4ff55055a0233 4RX under the snow 094ec22bb11346a8926133cf7def7420 703_261341_160244 03017_006_vGyOyXbn 103255_4377_1320389722366 386039_original W020110920275296408093I think mainland China drama serials are lesser-known internationally than Korean ones, which is not surprising given the current popularity of Korean pop culture. I don’t watch many of them myself but 步步惊心/ Scarlet Heart is one of the few that have made it to my list. This drama is a captivating blend of thrilling politics, history, gut-wrenching romance and philosophical questions of fate and destiny.

The protagonist, Zhang Xiao/ Maertai Ruoxi, is a young woman of our generation who is transported about 300 years back in time to the Qing Dynasty (the last imperial dynasty of China) in a freak accident. There she meets the Emperor Kangxi’s sons, including the future Yongzheng. She gets entangled in the battle between the princes for the succession of the throne, unwittingly becoming a player in the shaping of history.

The crux of this story is the central question about the inevitability of history- while Ruoxi is seemingly able to make her own choices, are they simply leading towards a foregone conclusion? Perhaps free will is an illusion, as she is mentally trapped by her prior knowledge of the princes’ fate. In this instance, ignorance truly is bliss. What is tragic is not the princes’ eventual suffering, but knowledge of that fact and the complete inability to prevent it. Ironically, Ruoxi’s attempts to change history are the very wheels that set it in motion. Furthermore, there is the catch of her not knowing her own fate.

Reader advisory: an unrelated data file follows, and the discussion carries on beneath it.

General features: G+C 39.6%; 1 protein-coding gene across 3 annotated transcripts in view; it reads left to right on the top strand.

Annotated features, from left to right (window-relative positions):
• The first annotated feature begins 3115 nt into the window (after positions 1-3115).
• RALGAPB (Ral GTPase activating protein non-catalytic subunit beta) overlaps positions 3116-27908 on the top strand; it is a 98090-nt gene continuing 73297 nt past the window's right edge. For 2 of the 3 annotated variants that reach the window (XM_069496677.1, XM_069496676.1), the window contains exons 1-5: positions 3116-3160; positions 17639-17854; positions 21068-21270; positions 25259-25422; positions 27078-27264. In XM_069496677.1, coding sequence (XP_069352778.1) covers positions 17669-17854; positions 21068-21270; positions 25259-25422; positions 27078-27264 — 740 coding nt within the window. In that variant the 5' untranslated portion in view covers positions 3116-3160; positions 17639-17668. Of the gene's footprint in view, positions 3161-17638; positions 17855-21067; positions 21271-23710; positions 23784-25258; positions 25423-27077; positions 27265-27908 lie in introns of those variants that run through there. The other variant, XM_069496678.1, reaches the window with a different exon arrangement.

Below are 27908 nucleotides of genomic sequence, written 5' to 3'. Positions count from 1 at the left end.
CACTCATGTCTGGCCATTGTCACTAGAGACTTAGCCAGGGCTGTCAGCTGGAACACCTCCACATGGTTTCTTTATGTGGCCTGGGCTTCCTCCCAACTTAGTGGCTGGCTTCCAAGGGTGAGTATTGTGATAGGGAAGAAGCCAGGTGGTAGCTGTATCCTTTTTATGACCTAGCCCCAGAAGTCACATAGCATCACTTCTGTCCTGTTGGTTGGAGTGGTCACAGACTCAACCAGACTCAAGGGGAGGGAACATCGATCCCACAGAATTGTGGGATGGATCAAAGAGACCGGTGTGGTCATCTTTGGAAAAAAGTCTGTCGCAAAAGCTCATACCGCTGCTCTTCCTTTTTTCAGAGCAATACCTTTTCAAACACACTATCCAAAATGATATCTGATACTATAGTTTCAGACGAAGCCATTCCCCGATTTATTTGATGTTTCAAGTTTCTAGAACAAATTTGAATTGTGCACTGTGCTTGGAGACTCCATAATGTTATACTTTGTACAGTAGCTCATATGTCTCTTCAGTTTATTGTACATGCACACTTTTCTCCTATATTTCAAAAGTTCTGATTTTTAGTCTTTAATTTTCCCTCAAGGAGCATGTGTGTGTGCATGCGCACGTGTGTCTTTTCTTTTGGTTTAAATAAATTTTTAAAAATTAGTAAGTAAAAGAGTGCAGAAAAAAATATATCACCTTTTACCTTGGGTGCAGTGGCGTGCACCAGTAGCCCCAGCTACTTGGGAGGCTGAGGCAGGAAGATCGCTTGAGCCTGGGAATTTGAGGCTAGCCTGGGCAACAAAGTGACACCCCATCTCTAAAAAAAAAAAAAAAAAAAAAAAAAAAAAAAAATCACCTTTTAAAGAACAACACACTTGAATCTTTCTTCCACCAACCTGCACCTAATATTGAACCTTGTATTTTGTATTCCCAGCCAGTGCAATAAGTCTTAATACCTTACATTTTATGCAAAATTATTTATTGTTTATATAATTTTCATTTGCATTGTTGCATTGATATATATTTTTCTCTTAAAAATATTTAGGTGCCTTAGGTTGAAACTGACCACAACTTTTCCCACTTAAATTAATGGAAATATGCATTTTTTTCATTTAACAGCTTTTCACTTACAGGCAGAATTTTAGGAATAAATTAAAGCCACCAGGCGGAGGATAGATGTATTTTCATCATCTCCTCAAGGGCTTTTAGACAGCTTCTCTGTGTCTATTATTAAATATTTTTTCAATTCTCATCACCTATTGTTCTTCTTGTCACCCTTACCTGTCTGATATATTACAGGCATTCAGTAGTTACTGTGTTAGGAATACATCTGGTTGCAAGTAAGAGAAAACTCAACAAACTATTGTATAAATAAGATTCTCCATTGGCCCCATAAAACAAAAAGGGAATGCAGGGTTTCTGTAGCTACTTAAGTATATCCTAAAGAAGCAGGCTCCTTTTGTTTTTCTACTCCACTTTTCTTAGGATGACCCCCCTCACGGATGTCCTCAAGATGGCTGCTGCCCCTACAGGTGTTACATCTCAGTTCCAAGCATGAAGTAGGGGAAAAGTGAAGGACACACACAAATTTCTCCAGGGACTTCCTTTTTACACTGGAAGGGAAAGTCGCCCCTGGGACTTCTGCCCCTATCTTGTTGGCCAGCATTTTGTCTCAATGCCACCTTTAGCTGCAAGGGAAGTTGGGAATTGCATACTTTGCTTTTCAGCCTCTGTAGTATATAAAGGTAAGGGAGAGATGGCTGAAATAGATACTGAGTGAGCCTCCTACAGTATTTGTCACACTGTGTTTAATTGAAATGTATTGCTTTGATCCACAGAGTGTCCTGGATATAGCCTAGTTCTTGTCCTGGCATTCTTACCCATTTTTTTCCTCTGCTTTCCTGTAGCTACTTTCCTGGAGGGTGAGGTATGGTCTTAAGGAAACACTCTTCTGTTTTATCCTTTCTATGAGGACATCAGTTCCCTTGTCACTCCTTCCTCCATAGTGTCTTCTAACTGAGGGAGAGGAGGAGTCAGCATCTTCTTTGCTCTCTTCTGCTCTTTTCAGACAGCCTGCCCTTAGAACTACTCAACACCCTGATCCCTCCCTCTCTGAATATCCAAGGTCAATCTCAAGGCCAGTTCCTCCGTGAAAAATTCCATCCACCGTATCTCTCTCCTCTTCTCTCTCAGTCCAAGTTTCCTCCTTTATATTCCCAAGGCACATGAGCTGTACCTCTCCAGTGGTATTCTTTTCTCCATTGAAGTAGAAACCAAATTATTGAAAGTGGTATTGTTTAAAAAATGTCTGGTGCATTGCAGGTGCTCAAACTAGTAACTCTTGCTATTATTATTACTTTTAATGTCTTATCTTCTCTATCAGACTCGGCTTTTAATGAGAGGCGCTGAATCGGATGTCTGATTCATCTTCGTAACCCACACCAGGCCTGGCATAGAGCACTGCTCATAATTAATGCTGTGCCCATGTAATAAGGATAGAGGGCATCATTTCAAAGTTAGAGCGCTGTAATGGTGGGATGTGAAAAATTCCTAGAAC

The drama also offers a fascinating glimpse of gender roles in ancient China, and this is something Ruoxi struggles with. Her deeply-ingrained modern sensibilities mean that she sees everyone as equal, regardless of gender or class. She finds it hard to accept that men of nobility are allowed to have multiple wives. As a modern-day female, she would demand a mutually-exclusive relationship with the man she loves.

Given her position of aristocracy (she is the daughter of a military general), her fate lies in the emperor’s hands. She is entirely dependent on his favor and Ruoxi detests this sense of helplessness. Women are essentially treated as property, given to whoever the emperor deems appropriate. While watching this I really admired the female characters, who displayed strength in different ways despite being trapped by their situation.

For those used to the Western historical costumes of period dramas like The Tudors, the dress in 步步惊心 might be unfamiliar. The ornate headdresses (for women), fur-lined capes and mantles, ornately-embroidered brocade robes and occasional black fur hats (for men) are distinctly Manchurian attire (the Qing Dynasty was governed by the Manchurians and not the Hans). Hidden beneath women’s robes are elevated wooden heels that look like chopines. Pay attention because symbolism is present in the colors and motifs of the robes, as well as the ornamentation on the headdresses. Costumes are an element that complement the setting and can make a scene particularly memorable. Another drama serial with sumptuous Qing Dynasty costumes is 后宫甄嬛传/ The Legend of Zhen Huan/ Empresses in the Palace.

I’m struck by the similarities between Western period dramas and Chinese ones- namely the politics and intrigue in the court. Women have to possess a strong sense of self-preservation and compete for title and favor. A woman’s value and potential for marriage is dependent on her chastity and virtue. Oddly, women’s legs and feet seem to be regarded as erogenous zones and taboo areas as they are perpetually covered. I’m sincerely grateful to escape a similar plight by being born in this era.